By Charles Sercombe
Every election has its quirks and oddities. Tuesday’s was no exception.
The topic of the day? With temperatures hovering around 90 degrees and the humidity thick, talk of the weather was on everyone’s mind. Despite the heat, volunteers helping candidates were in good spirits.
The oppressive temps didn’t deter a group of Bangladeshi-American men in Zussman Park from producing a hot kettle of tea. You could say they fought the heat with some more heat. Or, were they Hamtramck’s version of the political “tea party” movement?
With the defeat of Moe Blackwell as our representative on the Wayne County Commission, the question of whether he would still make good on his promise to deliver $75,000 for park improvements was on the mind of some. Blackwell announced the grant about two months ago.
A majority of Hamtramck voters supported City Councilmember Tom Jankowski in his bid for the state Rep. seat. Jankowski once worked for Blackwell’s office. (Jankowski came in dead last in the election once the entire district was counted.)
We asked Mayor Karen Majewski what she thought, and her reaction:
“The money is promised,” she said. “I would expect it’s secure.”
Mayoral Pro Tem Catrina Stackpoole was less sure.
“It was never there. He’s promised it before and never delivered,” Stackpoole said about the money. “It was an attempt to get votes. Thank goodness the voters saw through his baloney.”
Whew! Pretty strong words. Blackwell’s campaign manager, of sorts, Cathie Gordon – who also serves on Hamtramck’s City Council, seemed offended at the suggestion that Blackwell would not live up to his promise.
“Of course,” she said when asked if he will still deliver. “Why wouldn’t he?”
And speaking of politics, City Councilmember Shahab Ahmed was once a rising political star in Hamtramck. He is the first Bangladeshi-American elected to office here and perhaps even in the country.
But his quest for the state Representative seat turned out to be a dismal failure. He finished far behind his cousin, Akm Rahman – who has never held elected office – and was even far behind his political rival, former Councilmember Abdul Algazali.
So, how does this bode for Ahmed’s chances of being re-elected next year — assuming he even wants to remain in office?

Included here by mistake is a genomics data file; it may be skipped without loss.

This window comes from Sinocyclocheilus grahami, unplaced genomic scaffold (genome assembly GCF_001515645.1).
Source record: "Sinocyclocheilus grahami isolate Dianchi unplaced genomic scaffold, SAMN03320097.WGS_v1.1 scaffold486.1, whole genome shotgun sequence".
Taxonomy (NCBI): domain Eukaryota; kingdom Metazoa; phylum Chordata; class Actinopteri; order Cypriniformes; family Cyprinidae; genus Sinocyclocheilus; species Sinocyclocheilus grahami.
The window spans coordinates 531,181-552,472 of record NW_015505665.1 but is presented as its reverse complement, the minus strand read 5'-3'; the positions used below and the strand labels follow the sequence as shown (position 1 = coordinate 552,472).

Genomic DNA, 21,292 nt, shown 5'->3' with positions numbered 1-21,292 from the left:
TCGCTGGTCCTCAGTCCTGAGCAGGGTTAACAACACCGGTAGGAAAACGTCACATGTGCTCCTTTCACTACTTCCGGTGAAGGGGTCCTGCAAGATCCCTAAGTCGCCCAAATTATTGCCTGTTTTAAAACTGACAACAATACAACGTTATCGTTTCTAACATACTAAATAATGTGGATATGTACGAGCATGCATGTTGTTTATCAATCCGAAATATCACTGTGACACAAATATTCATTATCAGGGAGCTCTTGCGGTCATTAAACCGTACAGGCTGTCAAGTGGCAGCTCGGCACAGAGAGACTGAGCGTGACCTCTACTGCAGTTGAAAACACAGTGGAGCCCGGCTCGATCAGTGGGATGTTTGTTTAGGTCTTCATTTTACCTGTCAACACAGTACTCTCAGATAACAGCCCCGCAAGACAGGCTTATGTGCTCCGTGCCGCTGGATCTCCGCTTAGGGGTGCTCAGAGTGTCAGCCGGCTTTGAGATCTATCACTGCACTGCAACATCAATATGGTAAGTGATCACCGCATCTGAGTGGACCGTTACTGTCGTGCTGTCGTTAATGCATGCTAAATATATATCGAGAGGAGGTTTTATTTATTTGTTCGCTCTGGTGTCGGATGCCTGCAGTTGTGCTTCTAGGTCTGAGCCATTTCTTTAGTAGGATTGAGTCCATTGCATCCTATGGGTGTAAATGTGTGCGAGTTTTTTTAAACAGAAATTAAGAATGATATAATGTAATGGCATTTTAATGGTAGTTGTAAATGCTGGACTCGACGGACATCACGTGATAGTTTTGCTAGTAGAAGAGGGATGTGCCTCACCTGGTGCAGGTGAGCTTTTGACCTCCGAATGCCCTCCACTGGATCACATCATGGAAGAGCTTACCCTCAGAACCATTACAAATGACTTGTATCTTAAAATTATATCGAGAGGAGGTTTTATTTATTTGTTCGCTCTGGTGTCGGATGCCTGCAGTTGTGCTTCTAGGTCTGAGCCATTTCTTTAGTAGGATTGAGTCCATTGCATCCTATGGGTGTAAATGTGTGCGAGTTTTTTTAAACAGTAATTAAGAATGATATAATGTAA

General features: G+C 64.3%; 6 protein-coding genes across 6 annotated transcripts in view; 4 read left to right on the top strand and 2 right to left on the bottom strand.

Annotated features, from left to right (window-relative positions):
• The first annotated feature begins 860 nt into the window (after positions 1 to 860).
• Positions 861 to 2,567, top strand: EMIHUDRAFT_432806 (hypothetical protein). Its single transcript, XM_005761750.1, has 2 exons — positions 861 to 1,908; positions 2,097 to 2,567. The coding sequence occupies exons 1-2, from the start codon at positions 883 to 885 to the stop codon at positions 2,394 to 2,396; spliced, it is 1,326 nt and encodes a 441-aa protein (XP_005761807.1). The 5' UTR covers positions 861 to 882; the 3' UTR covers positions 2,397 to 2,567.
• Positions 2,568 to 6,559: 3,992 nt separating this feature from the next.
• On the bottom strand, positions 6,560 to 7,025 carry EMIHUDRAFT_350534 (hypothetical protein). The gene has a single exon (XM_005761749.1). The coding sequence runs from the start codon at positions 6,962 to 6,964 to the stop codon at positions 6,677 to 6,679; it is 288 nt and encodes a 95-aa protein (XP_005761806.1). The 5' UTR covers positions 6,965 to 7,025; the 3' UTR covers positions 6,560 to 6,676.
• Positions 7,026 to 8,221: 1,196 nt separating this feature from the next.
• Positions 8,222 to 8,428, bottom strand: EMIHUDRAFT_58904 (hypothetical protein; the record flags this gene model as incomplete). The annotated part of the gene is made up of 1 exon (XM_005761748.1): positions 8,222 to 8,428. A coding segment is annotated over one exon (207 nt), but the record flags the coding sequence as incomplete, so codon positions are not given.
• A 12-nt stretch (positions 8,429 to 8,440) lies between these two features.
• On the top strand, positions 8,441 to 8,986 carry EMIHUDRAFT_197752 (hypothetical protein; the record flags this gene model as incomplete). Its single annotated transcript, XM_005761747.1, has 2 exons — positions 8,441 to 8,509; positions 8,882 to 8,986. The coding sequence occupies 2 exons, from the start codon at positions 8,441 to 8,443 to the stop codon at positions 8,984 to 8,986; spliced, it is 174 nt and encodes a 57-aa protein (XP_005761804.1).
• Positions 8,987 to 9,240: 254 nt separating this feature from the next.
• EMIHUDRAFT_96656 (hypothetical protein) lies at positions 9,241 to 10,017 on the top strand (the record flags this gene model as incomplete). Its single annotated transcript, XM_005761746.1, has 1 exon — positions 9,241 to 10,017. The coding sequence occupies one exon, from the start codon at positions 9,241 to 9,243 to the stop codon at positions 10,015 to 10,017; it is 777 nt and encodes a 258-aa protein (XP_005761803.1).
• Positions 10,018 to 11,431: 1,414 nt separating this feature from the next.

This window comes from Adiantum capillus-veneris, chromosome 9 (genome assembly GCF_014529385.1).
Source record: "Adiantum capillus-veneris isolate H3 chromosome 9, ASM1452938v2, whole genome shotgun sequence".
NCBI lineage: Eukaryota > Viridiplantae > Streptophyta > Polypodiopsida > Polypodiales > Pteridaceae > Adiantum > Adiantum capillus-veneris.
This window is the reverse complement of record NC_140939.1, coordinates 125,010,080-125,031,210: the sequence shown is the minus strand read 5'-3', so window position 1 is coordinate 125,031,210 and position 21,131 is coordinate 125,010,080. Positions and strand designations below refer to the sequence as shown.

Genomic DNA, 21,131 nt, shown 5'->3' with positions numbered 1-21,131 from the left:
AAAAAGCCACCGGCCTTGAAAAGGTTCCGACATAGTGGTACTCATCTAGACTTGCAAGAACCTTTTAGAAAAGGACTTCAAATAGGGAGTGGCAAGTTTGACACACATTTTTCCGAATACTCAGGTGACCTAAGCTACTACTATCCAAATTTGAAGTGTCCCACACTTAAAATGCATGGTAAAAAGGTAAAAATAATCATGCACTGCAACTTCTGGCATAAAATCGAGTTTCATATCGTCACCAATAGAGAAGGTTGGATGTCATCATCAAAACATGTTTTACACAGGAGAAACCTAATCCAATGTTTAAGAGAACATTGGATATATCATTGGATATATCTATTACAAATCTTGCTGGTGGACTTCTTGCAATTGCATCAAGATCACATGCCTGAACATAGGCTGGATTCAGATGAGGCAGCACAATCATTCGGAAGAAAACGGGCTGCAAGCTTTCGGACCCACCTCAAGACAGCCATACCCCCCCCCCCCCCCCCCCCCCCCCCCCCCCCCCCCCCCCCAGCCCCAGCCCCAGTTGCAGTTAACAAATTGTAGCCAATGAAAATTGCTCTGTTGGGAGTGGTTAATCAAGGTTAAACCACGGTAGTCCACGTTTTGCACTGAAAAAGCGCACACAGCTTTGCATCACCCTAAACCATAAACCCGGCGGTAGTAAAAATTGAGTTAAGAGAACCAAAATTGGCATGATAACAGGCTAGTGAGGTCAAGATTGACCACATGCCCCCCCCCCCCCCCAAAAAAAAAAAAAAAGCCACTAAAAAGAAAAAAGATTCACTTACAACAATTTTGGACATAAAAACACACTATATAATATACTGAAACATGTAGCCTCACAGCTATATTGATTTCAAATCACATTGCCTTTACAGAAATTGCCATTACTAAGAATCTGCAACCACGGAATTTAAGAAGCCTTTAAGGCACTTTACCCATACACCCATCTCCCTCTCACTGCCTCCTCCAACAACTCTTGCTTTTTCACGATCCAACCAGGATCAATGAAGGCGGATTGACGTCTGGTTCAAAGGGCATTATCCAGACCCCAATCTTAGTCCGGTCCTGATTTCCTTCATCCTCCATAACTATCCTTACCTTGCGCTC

Doesn’t look good.
Speaking of Algazali, there is thrift and then there is just plain old being cheap. Algazali is not alone in this practice, but still if you’re going to seriously run for office, do it right. Algazali violated campaign law by recycling campaign signs from his previous run for state Senate.
For his campaign for state Rep., he taped a piece of paper over the “senate” portion of the sign and wrote the word “Representative” on it.
Tacky, dude, tacky.
Hamtramck voters – who are still largely Democratic — usually vote in lock step with state Democratic voters. Not so in the governor’s race. Voters here went with Andy Dillon.
The winner: Virg Bernero, who frankly surprised many political observers with his commanding lead over Dillon.
And on the Republican side, voters here –all 303 of them — were in tune with their state counterparts and supported Rick Snyder for governor.
Not to pick on Moe Blackwell, but we couldn’t help but chuckle over the mixed message in one of his campaign flyers. Speaking of absentee voters, he characterized them as those who are likely to “vote early and often.”
Ah, that would be tantamount to encouraging them to commit voter fraud. What we think he meant to say is that absentee voters can be counted on to vote in just about every election – not voting multiple times in any single election.
Oh well, he has some time on his hands now to fine-tune his next stab in politics. But you have to wonder, is his defeat the end of the Blackwell family political dynasty? Well, he has two sons, so who knows?